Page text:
AlexandercoverGrade: B-/B
Entire family:  Yes
2014, 81 min., Color
Rated PG for rude humor, including some reckless behavior and language
Aspect ratio: 2.39:1
Featured audio: DTS-HD MA 5.1
Includes: Blu-ray, Digital HD Copy
Bonus features: C

Ever have the feeling that when your day starts off on the wrong foot, it’s going to be one stumble after the next, until you can go to bed and get a fresh start the following morning?

That’s what happens to 11-year-old Alexander, a doom-and-gloom youngster who tries to warn his family that anything they attempt is bound to turn out badly—all because his own day begins with a wad of gum stuck in his hair and then slides quickly into a vat of bubbling disasters, both small and large. What’s worse, it’s the day before his 12th birthday.

The rule of thumb for most movies told from the point of view of a child is that they tend to appeal to audiences who are the same age or younger than the star. That would make Alexander and the Terrible, Horrible, No Good, Very Bad Day aimed at elementary schoolers. But because Walt Disney Studios tried to broaden the appeal by bringing in more extreme situations and having the bad luck extend to every single family member, my guess is that it may also appeal to families with pre-teen children. It features an unlikely Date Night sequence of events and a motor vehicle that ultimately, as with the family from Little Miss Sunshine, brings them closer together.  

Alexander has the same tone and voiceover vibe as the Diary of a Wimpy Kid movies, only my family enjoyed it more and it’s less faithful to the children’s book that inspired it. Loosely based on the 1972 award-winning book by Judith Viorst and Ray Cruz, it stars Steve Carell and Jennifer Garner as the parents, Ed Oxenbould as Alexander, Dylan Minnette as his older brother Anthony, and Kerris Dorsey as Emily, his older sister. There’s a baby, too, but the focus is on the family members with things on the line.

AlexanderscreenEveryone has something big going on in their lives. Emily is walking around the house warbling her solo from Peter Pan, the school play in which she has the starring role and which opens the next day. Anthony is gearing up to take his driver’s test so he can drive his high maintenance girlfriend (Bella Thorne) to the prom. Mom is a higher-up at a publishing company who is in charge of a new children’s book that’s launching that day, and Dad, an out-of-work aeronautics engineer, finally lands a job interview . . . with a video game company.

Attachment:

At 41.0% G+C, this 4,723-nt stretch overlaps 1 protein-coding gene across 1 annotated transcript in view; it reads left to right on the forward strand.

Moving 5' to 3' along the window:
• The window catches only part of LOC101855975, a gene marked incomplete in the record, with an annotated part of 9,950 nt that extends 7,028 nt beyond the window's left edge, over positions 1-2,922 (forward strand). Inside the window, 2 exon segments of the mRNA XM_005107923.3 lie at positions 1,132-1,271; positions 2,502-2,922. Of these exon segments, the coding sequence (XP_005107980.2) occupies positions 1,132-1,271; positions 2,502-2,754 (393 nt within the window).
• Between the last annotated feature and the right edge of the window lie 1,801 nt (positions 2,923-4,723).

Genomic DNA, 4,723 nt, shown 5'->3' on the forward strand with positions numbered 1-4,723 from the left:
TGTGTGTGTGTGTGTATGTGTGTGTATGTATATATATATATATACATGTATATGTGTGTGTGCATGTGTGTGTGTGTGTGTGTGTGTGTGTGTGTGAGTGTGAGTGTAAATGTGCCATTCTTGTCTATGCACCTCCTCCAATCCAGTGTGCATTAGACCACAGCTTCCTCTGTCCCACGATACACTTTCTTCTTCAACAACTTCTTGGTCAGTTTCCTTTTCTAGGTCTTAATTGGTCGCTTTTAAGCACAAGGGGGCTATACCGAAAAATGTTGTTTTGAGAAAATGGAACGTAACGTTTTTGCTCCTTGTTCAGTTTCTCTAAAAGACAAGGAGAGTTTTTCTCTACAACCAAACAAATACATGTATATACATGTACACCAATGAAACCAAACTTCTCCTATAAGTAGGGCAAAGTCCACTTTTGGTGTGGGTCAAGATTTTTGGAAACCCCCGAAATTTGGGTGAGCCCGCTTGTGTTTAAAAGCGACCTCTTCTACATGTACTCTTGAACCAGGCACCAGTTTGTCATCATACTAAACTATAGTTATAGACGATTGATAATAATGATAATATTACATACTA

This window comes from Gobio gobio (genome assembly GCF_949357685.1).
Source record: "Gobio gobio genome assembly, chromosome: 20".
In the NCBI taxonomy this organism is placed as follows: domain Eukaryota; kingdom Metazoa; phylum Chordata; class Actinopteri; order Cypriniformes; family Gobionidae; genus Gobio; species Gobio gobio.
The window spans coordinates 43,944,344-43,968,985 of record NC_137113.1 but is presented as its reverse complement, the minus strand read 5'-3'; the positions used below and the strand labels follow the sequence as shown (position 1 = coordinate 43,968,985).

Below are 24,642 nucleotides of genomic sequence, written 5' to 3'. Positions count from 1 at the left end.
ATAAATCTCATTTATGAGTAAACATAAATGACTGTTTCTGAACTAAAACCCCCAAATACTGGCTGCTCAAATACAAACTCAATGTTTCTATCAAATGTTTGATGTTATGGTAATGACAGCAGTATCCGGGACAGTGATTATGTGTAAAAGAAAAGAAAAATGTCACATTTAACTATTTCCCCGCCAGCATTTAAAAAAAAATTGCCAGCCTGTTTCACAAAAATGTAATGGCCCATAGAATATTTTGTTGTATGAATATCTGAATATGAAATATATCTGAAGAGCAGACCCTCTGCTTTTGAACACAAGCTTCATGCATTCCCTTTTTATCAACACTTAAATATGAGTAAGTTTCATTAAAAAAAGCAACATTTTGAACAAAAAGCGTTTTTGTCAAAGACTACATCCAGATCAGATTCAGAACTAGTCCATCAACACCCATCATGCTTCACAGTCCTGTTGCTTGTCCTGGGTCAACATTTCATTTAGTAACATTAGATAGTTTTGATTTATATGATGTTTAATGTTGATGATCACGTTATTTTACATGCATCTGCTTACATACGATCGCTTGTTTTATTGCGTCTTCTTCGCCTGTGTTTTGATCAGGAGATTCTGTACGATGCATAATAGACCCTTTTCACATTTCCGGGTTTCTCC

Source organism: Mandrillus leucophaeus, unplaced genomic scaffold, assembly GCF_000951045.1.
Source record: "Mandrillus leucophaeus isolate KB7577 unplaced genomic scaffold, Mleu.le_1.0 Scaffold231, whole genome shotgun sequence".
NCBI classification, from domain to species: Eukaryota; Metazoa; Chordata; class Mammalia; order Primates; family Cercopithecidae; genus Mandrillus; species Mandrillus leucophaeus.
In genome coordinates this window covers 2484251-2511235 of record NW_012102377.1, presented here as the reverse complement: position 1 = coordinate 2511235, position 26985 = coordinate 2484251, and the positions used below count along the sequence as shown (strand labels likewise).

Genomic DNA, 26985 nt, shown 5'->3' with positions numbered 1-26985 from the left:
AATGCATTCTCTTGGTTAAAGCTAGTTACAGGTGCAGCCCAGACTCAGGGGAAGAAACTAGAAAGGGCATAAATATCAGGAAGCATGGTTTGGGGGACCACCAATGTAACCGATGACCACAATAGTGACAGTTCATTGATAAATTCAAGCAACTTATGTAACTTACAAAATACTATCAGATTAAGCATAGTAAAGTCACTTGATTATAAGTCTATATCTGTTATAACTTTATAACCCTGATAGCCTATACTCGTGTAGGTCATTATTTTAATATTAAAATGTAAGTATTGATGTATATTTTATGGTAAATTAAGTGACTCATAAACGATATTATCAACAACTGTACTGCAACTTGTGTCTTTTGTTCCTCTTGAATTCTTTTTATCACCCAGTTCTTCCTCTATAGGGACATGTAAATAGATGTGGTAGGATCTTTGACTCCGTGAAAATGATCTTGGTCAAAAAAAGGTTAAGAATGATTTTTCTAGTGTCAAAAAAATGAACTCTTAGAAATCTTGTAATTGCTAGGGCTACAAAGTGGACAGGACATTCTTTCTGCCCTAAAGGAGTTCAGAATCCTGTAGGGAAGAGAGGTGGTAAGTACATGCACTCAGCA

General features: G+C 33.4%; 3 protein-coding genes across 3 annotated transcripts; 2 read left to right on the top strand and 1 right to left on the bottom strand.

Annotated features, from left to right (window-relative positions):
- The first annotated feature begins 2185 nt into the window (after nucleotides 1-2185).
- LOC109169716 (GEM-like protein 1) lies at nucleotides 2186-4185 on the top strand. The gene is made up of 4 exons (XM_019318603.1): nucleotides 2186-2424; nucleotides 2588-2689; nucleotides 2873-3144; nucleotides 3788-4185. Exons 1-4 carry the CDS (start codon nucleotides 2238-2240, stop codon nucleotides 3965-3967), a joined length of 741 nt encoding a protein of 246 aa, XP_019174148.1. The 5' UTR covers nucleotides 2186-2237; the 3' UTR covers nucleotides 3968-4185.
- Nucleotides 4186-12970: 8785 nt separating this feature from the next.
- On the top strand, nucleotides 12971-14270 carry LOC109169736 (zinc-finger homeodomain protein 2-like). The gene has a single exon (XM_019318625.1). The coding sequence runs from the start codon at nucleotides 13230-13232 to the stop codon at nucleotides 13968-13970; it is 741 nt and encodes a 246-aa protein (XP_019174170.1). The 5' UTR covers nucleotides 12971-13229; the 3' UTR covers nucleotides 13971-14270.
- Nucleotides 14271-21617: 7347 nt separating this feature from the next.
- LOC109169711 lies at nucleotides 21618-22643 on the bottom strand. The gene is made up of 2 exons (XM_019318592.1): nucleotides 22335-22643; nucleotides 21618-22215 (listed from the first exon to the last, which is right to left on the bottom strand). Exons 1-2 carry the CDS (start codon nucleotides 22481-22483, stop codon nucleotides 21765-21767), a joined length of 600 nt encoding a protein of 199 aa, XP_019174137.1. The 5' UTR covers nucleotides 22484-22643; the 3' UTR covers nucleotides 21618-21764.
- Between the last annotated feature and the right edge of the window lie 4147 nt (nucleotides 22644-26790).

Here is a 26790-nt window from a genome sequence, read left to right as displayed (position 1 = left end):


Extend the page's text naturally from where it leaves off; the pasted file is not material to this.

And, of course, what can go wrong does go wrong, in spectacular film comedy fashion.

It’s amusing to see Dick Van Dyke again in a cameo role as a celebrity reading aloud from a children’s book that has an unfortunate recurring typo in it, and equally fun to watch Carell play an at-home dad who tries to connect with a group of young nerdster (that’s a cross between a hipster and a nerd) video gamers. Although there are funnier driving test sequences—the one from The Naked Gun comes to mind—that bit also provides a few laughs.

Don’t think too much about it, though, because you’ll wonder why the parents aren’t reacting differently to the things things kids are doing. I mean, what parents would reward their son with a trip to the driving license facility after getting a call from the school that he’s damaged school property? But you’re not supposed to think about any of this, and that’s the point. Alexander is lightweight entertainment and doesn’t try to be anything else.

Alexander and the Terrible, Horrible, No Good, Very Bad Day has, in addition to the longest title in recent memory, one of the shortest runtimes, coming in at just 81 minutes—another sign that it’s geared for the short-attention-span crowd. We’ve seen it all before, but what it does, it does fairly well.

Ultimately, there are just enough laughs in this PG-rated comedy to entertain families with children age 12 and under. But I think that families with older children will find the voiceover narration and the POV pitched too low to warrant repeat play.